This has been a hard year for everyone but chin up; we’ve got one good thing going for us. After a long debate and a hard push from us students, the University of Texas at Dallas has made an exception to the grading policies and allowed for a Credit/No Credit exception for students.
Before you go mad with excitement, however, it’s important to take a good look at the specifics of what the C/NC announcement reveals to us about the changes to the grading policy and what we can expect.
Undergraduate students can elect to change up to three courses taken during the Fall 2020 and Spring 2021 semesters from receiving a letter grade to being recorded as credit/no credit. These three courses can be any from the fall semester or spring semester, or both, and can be applied at any time between January 11th, 2021 and May 20th, 2021. If you did manage to receive a passing grade, it would be counted towards the core curriculum requirements/major prerequisites.
Say you’ve read all this and want to change your letter grade to a credit/no credit marking. If you earn a C-, D+, D, or D-, even if they’re seen as passing grades, and choose to use your Credit/No Credit on this course, you’d receive a No Credit (NC)! You will not receive credit for the course and the C-, D+, D, or D- would not be calculated in your GPA.
In this scenario, using your CR/NC for that course would only be advisable if the withdrawal deadline had passed, and if you didn’t pass the class. You’d receive an NC regardless and would need to retake the course, but you’d be able to save your GPA the hit.
If you earned a C or above, you’d be able to receive a Credit In the course, which means that the course would be applied to a degree requirement, but wouldn’t be applied to your GPA. For example, if you got a C+ in Mathematics, you’d still receive credit in that class, but it would tank your GPA. This would be the prime opportunity to use a CR/NC for this course, as you would be able to get credit for the course without taking the blow to your GPA.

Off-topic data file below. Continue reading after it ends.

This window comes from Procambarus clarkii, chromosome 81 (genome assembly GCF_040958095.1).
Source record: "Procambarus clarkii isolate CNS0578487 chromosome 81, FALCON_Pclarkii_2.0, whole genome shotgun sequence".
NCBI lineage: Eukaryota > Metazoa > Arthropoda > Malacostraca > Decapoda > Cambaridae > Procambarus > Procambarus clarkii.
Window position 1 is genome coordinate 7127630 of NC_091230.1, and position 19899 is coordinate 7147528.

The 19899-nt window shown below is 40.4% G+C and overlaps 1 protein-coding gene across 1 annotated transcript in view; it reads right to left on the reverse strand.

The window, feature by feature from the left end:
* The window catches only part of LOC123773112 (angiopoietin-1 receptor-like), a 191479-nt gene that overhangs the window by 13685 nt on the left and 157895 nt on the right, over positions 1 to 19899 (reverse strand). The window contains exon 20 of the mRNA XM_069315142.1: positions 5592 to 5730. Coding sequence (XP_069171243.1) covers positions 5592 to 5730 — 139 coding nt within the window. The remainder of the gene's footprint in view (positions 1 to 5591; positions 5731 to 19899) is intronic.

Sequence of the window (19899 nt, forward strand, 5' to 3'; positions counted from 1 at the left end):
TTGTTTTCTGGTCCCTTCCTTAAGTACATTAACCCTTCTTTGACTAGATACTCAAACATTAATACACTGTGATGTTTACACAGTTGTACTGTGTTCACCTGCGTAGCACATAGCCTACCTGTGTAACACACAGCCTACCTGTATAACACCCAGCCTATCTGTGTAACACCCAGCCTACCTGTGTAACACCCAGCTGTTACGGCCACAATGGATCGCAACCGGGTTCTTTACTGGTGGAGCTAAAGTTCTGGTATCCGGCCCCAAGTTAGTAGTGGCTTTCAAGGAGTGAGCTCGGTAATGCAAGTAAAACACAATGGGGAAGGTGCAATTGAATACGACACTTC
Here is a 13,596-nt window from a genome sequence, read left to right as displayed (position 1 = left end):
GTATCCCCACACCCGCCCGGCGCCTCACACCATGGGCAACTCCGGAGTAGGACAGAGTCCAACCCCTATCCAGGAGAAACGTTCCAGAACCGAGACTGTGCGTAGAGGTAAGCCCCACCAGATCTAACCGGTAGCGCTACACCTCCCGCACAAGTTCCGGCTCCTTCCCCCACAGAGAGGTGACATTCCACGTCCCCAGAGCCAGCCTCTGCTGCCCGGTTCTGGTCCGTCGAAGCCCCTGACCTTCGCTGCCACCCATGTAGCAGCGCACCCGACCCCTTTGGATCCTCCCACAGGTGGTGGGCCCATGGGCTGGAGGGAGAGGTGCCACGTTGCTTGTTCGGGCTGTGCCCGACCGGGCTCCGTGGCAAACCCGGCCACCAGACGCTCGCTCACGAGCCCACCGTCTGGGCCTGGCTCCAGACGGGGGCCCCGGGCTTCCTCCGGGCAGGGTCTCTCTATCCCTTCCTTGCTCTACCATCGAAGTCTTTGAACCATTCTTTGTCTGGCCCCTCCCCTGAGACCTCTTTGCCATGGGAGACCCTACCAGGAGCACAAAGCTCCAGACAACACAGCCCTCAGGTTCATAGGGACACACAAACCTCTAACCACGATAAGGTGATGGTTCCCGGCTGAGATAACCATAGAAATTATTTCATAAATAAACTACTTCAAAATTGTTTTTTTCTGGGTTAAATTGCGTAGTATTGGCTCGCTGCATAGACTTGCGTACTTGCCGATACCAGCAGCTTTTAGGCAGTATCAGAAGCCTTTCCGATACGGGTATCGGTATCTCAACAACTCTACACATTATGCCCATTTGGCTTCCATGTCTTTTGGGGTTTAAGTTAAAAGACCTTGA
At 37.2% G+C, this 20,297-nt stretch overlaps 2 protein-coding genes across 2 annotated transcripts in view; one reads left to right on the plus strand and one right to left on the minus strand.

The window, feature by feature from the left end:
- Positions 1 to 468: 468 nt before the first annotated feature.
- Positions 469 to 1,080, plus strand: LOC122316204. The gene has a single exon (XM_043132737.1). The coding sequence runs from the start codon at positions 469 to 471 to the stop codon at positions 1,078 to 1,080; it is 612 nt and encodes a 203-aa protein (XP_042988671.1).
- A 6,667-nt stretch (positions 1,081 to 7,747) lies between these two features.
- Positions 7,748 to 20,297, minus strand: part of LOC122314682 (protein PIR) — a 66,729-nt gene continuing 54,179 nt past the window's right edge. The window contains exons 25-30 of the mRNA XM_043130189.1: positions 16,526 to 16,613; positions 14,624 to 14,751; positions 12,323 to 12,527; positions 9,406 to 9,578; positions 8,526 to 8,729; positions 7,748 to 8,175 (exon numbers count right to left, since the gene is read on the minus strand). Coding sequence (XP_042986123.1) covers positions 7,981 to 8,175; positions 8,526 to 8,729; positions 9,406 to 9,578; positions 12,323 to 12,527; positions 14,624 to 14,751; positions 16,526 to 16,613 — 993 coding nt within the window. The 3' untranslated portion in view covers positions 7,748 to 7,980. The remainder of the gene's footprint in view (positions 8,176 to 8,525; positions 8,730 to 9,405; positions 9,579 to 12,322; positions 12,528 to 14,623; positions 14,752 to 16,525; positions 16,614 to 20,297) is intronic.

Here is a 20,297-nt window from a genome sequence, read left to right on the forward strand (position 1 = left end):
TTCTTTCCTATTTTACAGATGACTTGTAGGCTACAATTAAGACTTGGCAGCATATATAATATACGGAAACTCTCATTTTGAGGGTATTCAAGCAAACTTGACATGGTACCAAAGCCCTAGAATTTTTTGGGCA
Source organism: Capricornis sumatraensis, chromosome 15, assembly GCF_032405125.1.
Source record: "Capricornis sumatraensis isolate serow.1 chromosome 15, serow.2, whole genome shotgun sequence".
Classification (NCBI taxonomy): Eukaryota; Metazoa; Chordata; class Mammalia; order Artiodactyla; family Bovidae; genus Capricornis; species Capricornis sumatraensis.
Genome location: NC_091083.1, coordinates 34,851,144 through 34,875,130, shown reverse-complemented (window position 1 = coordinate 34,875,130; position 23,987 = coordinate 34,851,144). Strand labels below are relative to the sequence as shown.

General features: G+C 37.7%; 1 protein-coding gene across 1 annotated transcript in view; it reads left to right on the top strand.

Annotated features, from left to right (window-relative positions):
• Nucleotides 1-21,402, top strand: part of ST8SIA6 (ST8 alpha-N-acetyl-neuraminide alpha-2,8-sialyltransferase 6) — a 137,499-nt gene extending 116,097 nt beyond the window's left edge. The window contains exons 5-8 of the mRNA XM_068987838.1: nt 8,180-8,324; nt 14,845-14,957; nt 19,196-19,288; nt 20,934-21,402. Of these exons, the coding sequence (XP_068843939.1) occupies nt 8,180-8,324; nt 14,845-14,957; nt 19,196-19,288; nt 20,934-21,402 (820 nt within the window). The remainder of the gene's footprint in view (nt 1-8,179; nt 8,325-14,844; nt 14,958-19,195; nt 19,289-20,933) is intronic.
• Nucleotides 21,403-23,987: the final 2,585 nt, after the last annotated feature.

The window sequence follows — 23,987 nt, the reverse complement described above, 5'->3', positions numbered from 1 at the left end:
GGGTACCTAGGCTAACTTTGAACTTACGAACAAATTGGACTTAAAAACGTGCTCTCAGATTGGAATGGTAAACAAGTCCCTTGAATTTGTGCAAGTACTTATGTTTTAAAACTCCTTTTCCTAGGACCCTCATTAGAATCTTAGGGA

However, say you received a grade that would that increase your GPA, and for some reason, you chose to use a CR/NC to that grade. The same effects would apply, with you receiving credit for that course, and all impact that grade had on your GPA being lost. Don’t use your CR/NC on grades that would increase your GPA!
If you’re a graduate student or plan on pursuing something akin to a pre-med or a pre-law, it’s important to keep in mind that CR/NC notations may not look the best on your transcript when applying to graduate or professional schools. Make sure to do research on the CR/NC policies of your grad school of choice. Do not switch a class to CR/NC if it’s a requirement to enter your degree of choice! Most schools require a letter grade of C or higher in all prerequisite coursework.
For those of you on scholarships or are receiving financial aid for your schooling, contacting the Office of Financial Aid about any impact CR/NC would have on your aid/scholarship is a good idea.
This semester and this year as a whole have not been the kindest to us. We’ve all been through struggles, some unique to us as a person, and some that all of us have faced. But all those challenges are challenges that we’ve overcome. And thanks to this decision, we have a little more breathing space for next semester.